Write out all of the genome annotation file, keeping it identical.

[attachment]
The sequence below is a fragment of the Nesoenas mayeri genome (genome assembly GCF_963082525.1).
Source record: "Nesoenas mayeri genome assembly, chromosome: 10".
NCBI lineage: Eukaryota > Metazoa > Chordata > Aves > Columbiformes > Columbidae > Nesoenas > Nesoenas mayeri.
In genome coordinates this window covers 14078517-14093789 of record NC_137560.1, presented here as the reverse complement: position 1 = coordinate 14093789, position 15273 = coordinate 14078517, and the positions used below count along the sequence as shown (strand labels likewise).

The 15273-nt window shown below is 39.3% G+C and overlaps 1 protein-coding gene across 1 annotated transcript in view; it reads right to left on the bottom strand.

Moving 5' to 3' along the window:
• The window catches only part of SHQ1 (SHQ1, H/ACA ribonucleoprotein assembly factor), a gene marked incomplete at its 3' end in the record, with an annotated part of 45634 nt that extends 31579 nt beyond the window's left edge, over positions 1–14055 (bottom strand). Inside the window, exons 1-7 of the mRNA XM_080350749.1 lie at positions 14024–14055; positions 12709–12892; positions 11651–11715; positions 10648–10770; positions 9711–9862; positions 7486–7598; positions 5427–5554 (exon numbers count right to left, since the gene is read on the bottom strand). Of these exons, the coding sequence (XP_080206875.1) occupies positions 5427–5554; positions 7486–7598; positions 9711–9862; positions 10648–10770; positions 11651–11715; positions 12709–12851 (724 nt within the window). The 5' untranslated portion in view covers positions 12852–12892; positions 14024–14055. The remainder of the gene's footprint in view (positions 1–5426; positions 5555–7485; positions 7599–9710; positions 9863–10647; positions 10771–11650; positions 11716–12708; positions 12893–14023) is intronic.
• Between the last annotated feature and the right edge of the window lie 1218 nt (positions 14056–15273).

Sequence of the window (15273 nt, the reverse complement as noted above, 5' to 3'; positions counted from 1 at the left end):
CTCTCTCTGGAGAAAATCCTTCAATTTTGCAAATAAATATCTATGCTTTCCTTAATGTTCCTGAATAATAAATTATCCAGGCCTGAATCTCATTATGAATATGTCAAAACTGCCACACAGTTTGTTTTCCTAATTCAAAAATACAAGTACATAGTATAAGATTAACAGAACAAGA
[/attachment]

The sequence below is a fragment of the Nesoenas mayeri genome (genome assembly GCF_963082525.1).
Source record: "Nesoenas mayeri genome assembly, chromosome: 10".
NCBI lineage: Eukaryota > Metazoa > Chordata > Aves > Columbiformes > Columbidae > Nesoenas > Nesoenas mayeri.
In genome coordinates this window covers 14078517-14093789 of record NC_137560.1, presented here as the reverse complement: position 1 = coordinate 14093789, position 15273 = coordinate 14078517, and the positions used below count along the sequence as shown (strand labels likewise).

The 15273-nt window shown below is 39.3% G+C and overlaps 1 protein-coding gene across 1 annotated transcript in view; it reads right to left on the bottom strand.

Moving 5' to 3' along the window:
• The window catches only part of SHQ1 (SHQ1, H/ACA ribonucleoprotein assembly factor), a gene marked incomplete at its 3' end in the record, with an annotated part of 45634 nt that extends 31579 nt beyond the window's left edge, over positions 1–14055 (bottom strand). Inside the window, exons 1-7 of the mRNA XM_080350749.1 lie at positions 14024–14055; positions 12709–12892; positions 11651–11715; positions 10648–10770; positions 9711–9862; positions 7486–7598; positions 5427–5554 (exon numbers count right to left, since the gene is read on the bottom strand). Of these exons, the coding sequence (XP_080206875.1) occupies positions 5427–5554; positions 7486–7598; positions 9711–9862; positions 10648–10770; positions 11651–11715; positions 12709–12851 (724 nt within the window). The 5' untranslated portion in view covers positions 12852–12892; positions 14024–14055. The remainder of the gene's footprint in view (positions 1–5426; positions 5555–7485; positions 7599–9710; positions 9863–10647; positions 10771–11650; positions 11716–12708; positions 12893–14023) is intronic.
• Between the last annotated feature and the right edge of the window lie 1218 nt (positions 14056–15273).

Sequence of the window (15273 nt, the reverse complement as noted above, 5' to 3'; positions counted from 1 at the left end):
CTCTCTCTGGAGAAAATCCTTCAATTTTGCAAATAAATATCTATGCTTTCCTTAATGTTCCTGAATAATAAATTATCCAGGCCTGAATCTCATTATGAATATGTCAAAACTGCCACACAGTTTGTTTTCCTAATTCAAAAATACAAGTACATAGTATAAGATTAACAGAACAAGA